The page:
Low-vision rehabilitation centers help you deal with your vision loss, but they should also encourage family members to participate. Family members can learn how to help with orientation and mobility, occupational therapy, vision rehabilitation, and vocational training. If the family member has a hard time coping, psychological counseling might help.
Besides the search for the best possible medical care, counseling should be a major prong in your game plan. This might include finding a low-vision treatment program. Too many with vision loss don’t even know the variety of services and tools out there that can help! Different organizations specialize in services for the blind and have a long history of experience.
The American Foundation for the Blind has an excellent state-by-state directory of low-vision rehabilitation services nationwide. Go to their website to find a treatment program in your area. To find other helpful websites please visit the SAVIR-information box which shows you updated information on websites that are of interest to the visually impaired and blind.
Another useful link is VisionAware, a website run by the American Foundation for the Blind, which gives valuable information on how to deal with vision loss. Their eye care professionals can help you set up a treatment plan and get psychological counseling if you need it. You also can read up on treatments for eye diseases in the United States at the National Eye Institute’s website, and the Vision Council in Alexandria, Virginia, offers additional resources. In Europe, go to Euroblind’s website.
Many patients are not aware that there is low-vision therapy available to them. Too often some eye doctors are not referring their patients to low-vision centers because they may not know such places exist. When you meet with a low-vision therapist, he or she should develop a treatment plan and help you put it into action. The objective is to teach you how to live a normal life despite your poor eyesight.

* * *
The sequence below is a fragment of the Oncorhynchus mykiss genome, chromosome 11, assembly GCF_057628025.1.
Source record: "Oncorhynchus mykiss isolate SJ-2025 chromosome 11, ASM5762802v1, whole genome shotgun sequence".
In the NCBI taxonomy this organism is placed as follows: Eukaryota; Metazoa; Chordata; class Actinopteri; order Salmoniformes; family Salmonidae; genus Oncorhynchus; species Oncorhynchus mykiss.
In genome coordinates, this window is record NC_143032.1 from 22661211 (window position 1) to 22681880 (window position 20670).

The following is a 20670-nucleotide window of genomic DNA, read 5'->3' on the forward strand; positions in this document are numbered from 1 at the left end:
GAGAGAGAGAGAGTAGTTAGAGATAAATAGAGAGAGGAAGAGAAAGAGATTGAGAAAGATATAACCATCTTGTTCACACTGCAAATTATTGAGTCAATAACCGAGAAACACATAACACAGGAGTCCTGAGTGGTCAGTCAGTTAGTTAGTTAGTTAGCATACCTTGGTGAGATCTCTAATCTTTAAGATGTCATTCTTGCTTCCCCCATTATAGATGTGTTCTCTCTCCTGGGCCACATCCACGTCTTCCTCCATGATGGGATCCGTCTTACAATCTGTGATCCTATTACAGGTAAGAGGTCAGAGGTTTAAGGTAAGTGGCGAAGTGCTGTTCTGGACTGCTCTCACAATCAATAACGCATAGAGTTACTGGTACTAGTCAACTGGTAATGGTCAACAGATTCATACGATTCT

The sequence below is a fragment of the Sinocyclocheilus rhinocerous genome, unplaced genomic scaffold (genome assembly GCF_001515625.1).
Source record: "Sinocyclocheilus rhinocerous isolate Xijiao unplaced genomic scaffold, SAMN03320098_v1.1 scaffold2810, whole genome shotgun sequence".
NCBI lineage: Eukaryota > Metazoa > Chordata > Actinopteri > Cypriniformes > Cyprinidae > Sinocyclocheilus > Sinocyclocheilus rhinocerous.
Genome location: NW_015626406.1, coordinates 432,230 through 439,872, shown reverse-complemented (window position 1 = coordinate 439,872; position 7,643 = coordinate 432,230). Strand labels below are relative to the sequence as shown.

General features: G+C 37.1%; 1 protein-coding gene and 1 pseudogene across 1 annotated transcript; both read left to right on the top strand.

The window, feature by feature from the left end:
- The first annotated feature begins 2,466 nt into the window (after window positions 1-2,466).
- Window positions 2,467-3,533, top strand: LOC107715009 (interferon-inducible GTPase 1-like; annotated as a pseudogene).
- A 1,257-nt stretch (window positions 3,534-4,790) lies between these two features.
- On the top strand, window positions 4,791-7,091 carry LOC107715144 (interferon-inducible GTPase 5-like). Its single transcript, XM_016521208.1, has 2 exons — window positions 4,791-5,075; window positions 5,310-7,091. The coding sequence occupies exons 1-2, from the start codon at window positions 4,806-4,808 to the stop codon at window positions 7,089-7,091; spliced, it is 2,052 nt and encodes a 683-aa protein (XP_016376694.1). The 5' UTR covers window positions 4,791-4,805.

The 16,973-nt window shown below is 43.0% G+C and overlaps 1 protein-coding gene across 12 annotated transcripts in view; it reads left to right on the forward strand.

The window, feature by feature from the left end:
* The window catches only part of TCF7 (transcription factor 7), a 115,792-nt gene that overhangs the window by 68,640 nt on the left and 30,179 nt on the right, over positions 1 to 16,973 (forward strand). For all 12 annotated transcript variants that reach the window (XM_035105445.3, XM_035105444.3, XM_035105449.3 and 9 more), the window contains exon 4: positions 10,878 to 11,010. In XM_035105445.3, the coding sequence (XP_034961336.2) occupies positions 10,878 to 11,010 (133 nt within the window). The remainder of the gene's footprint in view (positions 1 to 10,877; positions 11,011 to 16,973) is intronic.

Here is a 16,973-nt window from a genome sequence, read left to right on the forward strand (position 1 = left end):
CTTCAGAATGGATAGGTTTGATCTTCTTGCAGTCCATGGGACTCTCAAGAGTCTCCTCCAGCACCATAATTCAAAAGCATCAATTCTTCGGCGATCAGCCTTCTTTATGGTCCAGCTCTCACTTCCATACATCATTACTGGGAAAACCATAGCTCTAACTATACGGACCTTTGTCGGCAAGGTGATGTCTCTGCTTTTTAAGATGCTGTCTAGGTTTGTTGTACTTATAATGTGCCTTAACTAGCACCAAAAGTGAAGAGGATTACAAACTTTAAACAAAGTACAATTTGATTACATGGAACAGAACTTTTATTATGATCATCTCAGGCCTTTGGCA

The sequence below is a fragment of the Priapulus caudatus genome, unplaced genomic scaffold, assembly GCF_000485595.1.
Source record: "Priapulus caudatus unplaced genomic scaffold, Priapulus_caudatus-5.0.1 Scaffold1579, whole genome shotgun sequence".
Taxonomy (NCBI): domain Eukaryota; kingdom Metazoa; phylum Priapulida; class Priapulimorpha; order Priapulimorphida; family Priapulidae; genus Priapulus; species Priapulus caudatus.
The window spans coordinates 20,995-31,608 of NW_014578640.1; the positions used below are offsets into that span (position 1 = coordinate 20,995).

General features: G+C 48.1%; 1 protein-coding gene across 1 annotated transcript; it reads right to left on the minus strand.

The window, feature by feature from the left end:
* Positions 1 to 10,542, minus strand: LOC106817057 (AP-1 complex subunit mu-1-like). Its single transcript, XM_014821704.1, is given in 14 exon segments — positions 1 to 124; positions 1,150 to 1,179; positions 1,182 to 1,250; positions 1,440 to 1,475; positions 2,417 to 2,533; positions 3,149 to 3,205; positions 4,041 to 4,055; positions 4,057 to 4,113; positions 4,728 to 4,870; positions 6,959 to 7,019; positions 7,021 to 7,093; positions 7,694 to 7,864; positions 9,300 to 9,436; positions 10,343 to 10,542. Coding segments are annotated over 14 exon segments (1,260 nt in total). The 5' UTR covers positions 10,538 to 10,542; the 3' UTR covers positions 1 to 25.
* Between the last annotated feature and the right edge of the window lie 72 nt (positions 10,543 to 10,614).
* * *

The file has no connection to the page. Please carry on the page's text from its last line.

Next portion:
The specialist will observe how well you perform activities of daily living, like dressing, grooming, walking, and using eye devices. Expect an evaluation of your work, social activity performance, and level of education. There are a number of vision improvement devices you can learn to use.
Visual restoration training and brain pacemaker treatment, noninvasive procedures Prof. Sabel pioneered, are among the options that can improve vision. These treatments may prove useful if you have age-related vision loss, like glaucoma, macular degeneration, or diabetic retinopathy, which results in blind spots in your vision, or if you suffer optic nerve or brain injury.
If you and your family have trouble coping with your vision loss, consider psychological counseling for everyone. Once you’ve set goals for your new life with less of your vision and more of your other senses, any psychotherapy you seek should be tailored to those goals.
A good therapist can help with coping skills as well as depression. But beware that counseling is not a one-size-fits-all deal. There are several types of therapy to consider. Just as in other professions, there are excellent and poor services. So observe critically whether the counseling specialist really fits your needs and can offer useful advice to improve your health. Use your common sense along with your gut feeling to judge if the therapist is good for you. Just ask yourself if it makes sense what you are hearing. Psychological counseling helps with more general psychological issues, such as anxiety, depression, or confusion about your personal goals in life. This should not be merely an alternative to vision rehabilitation but a supplement to improve your general mental health status. This too has an impact on your vision.